Scatters of sleepy-eyed students trickled into their 10:10 a.m. Culture in America lecture last Thursday, armed with both coffee and curiosity. Waiting to greet them were three esteemed voices from Victor Corona's preferred area of study: a jazz trumpeter, the co-founder of a top nightclub, and a transgender model, performer, and stylist.
A sociologist of nightlife, Corona examines the inner workings of nightclub culture in New York City through both ethnography and interviews with figures like the three who filled seats on this in-class panel, titled Repertoires and Rhythms: A Panel at Columbia University on The Sociology of Sensation. Corona will elaborate many of the ideas garnered from this research in his forthcoming book, Downtown Superstars: Inside the Game of Nightlife Fame, in which he traces a social and aesthetic lineage throughout New York's downtown scene, from Andy Warhol's Factory of "superstars," to Michael Alig's 1990s reign as king of the "Club Kids," to Lady Gaga's present fame and her following of "Little Monsters."
The panelists discussed authenticity, identity, and career schemes—some of Corona's own research interests.
"Be yourself," said jazz entertainer Brian Newman, who had previously teamed and toured with both Lady Gaga and Tony Bennett. Richard Kimmel, who received a master of fine arts degree in directing from Columbia's School of the Arts in 2000 and co-founded the Lower East Side's nightclub The Box, added, "If you can't be yourself, find someone else fabulous to be." The quest toward a more fabulous self largely reflects Corona's sociological fascination with nightlife.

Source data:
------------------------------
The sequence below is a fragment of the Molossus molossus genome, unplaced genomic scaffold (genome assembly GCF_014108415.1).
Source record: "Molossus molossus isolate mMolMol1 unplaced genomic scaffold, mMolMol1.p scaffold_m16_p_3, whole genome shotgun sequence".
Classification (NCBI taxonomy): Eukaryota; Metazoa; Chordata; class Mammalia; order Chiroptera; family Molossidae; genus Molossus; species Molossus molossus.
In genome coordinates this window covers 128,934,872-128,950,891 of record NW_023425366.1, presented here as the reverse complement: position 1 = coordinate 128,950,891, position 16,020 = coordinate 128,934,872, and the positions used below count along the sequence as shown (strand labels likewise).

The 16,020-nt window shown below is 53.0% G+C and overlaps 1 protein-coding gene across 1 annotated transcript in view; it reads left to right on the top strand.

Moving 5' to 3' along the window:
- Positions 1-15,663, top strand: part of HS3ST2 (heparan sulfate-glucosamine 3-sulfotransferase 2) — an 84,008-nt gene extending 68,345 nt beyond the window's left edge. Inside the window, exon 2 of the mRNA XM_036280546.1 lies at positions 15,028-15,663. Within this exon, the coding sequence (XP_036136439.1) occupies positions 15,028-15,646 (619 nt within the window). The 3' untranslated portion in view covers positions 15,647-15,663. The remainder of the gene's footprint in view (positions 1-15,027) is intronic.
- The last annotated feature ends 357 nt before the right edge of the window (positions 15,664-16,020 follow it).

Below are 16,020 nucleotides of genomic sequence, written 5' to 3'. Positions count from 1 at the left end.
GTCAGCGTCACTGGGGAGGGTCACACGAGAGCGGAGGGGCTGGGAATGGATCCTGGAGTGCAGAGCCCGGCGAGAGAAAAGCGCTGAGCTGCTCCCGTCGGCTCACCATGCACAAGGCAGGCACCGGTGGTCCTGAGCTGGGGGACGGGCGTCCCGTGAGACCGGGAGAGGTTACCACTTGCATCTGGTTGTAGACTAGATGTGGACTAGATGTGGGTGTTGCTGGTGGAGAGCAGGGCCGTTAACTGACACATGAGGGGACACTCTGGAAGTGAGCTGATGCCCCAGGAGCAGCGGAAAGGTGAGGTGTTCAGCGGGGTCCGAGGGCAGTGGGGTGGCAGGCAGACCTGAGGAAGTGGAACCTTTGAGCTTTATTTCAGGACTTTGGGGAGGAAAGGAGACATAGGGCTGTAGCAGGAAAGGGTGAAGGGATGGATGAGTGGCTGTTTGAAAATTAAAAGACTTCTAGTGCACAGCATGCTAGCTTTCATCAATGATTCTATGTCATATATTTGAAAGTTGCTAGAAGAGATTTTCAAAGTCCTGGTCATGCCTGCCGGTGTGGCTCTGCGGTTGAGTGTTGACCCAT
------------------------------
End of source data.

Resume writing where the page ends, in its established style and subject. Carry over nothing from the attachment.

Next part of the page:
Recent buzz about fellow sociology professor Shamus Khan's ethnographic examination of student nightlife at Mel's Burger Bar and 1020 may temper the surprise of such a nontraditional setting. In fact, it would seem that Columbia's sociology department is taking New York nightlife by storm.
But Corona's research focus happens far from the collegiate milieu of Morningside Heights. Corona has been carving out the terrain of this sociological frontier for four years now, making his way into the downtown nightlife scene with a curiosity skewed more toward the philosophical than the pragmatic.
A younger Corona may not have ever imagined that he would discover some of his most meaningful insights in New York nightlife. Early in his career, Corona had never quite thought of himself as a nightlife person.
Reflecting on his early sociological pursuits, he amusedly invokes the "totally different version of me," who dressed "straight from the Gap sales rack," with three IDs around his neck to verify his low-level military clearance while collecting data for his doctoral dissertation on the careers of U.S. Army officers.
After compiling a collection of Ivy League degrees (including both a Ph.D. in sociology from Columbia and a bachelor's degree from Yale University), as well as a graduate student award from the American Sociological Association for his dissertation research, Corona soon secured a new teaching position at Columbia.
Yet in his particular area of academic curiosity, a prestigious degree provided little help when, as Corona recalls half-chidingly, half-bemusedly, "I had zero look!"
Nowadays, Corona drops names downtown at the doors of some of New York's hottest clubs. "I do not wait on line," he says.
Today, he has cultivated both the savvy and the looks required to navigate the scene. When he pulled up to meet me at Capitale, a venue on the Lower East Side, before attending a charity gala, Corona had tastefully applied glitter eyeshadow and wore studded leather gloves. His hair is dyed a dark auburn.
But his career is more than a "before and after" picture.
Corona's look is only one part of the job, a requirement to gain access to what he describes as a "magical mixing pot" brimming with divas, drag queens, and varying degrees of celebrity. Through his lens, the club is a rich cultural terrain of gender and sexual identities, social classes and categories, providing insight into fundamental sociological questions of identity, exclusivity, and authenticity.